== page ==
Wireless data exchange technologies are the core of wearable functionality. There are various systems in use, differing in their range, data transfer rates and power consumption.
Without the facility to exchange data, wearables could do only a fraction of what they are capable of today: fitness trackers, for example, send pulse rate, speed and distance data to an app on the wearer’s smartphone which works out an appropriate training plan. Smart glasses, on the other hand, show information from the Web about the tourist sight the wearer is currently viewing.
The semiconductor industry offers special chips incorporating the relevant communication modules. A distinction can be made between two basic philosophies when it comes to data transfer: the device communicates with a smartphone or tablet, providing it with indirect access to the Internet; or it has its own Wi-Fi interface to connect directly.
Bluetooth the most successful technology
Many wearables use a smartphone or tablet as their initial direct communication partner. They then use near-field wireless communication technology to exchange data. According to market research organisation IHS Technology, Bluetooth Smart – also known as Bluetooth Low Energy – is the most successful such system because it is compatible with Apple iOS, Google Android, Windows, and the Blackberry operating system. And it consumes very little power: as opposed to a 1 watt reference value for conventional Bluetooth, there are Bluetooth Smart profiles with power consumption of just 0.01 watts. The downside is that its range is only about 10 metres. The Bluetooth Special Interest Group has announced a comprehensive update for 2016, however. New features it is set to deliver include longer range and faster data transfer. Mark Powell, Executive Director at Bluetooth SIG: “Bluetooth has been adopted by countless developers and manufacturers as their connectivity solution of choice for the IoT. The new functionality we will soon be adding will further solidify Bluetooth as the backbone of IoT technology.”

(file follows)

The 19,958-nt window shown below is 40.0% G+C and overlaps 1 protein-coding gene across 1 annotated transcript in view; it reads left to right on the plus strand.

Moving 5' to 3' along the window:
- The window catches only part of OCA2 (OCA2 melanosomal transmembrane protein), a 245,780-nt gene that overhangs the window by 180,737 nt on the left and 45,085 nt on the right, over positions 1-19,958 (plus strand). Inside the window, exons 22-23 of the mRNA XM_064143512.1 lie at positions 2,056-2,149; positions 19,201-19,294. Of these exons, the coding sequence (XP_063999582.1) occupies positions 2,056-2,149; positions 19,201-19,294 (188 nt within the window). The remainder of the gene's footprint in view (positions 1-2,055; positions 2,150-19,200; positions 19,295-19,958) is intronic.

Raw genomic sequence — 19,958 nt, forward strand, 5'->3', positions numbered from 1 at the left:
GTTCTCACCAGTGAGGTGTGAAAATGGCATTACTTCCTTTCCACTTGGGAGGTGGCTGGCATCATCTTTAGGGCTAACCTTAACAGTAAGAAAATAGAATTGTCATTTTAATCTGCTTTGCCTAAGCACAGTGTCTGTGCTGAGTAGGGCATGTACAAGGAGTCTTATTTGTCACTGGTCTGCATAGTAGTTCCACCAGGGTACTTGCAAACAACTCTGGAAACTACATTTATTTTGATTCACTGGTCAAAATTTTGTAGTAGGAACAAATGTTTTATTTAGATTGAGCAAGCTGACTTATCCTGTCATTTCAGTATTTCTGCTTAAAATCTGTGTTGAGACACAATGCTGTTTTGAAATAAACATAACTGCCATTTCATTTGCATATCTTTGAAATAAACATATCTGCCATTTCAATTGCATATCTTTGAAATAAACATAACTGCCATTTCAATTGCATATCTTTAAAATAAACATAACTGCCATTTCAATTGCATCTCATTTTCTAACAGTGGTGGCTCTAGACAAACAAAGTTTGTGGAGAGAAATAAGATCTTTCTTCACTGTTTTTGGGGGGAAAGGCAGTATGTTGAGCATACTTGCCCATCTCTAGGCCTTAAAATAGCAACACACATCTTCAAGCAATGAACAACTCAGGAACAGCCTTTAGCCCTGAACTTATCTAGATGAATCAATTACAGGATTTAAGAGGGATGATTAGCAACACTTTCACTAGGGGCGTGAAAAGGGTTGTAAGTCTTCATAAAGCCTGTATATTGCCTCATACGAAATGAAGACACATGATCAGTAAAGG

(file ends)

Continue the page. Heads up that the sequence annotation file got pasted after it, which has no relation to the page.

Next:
New ultra-energy-saving Wi-Fi technology
When equipped with their own Wi-Fi module, wearables can communicate directly with the Internet without using a smartphone. But Wi-Fi chips currently consume a lot of power, so the wearables fitted with them have to be charged frequently. To address the issue, NASA’s Jet Propulsion Laboratory has been developing a new Wi-Fi technology over the last two years which reflects existing signals instead of generating them internally. This new technology allows wearables such as Google Glass to send data to a computer or smartphone using just one 10,000th of the power needed by other systems. So far, the researchers have been able to transmit at rates up to 330 megabits per second over a distance of 2.5 metres. That is about three times current Wi-Fi data transfer rates, consuming just a thousandth of the power of a conventional Wi-Fi link. “You can send a video in a couple of seconds, but you don’t consume the energy of the wearable device. The transmitter externally is expanding energy – not the watch or other wearable,” Chang said.
(Picture credits: Fotolia: vege)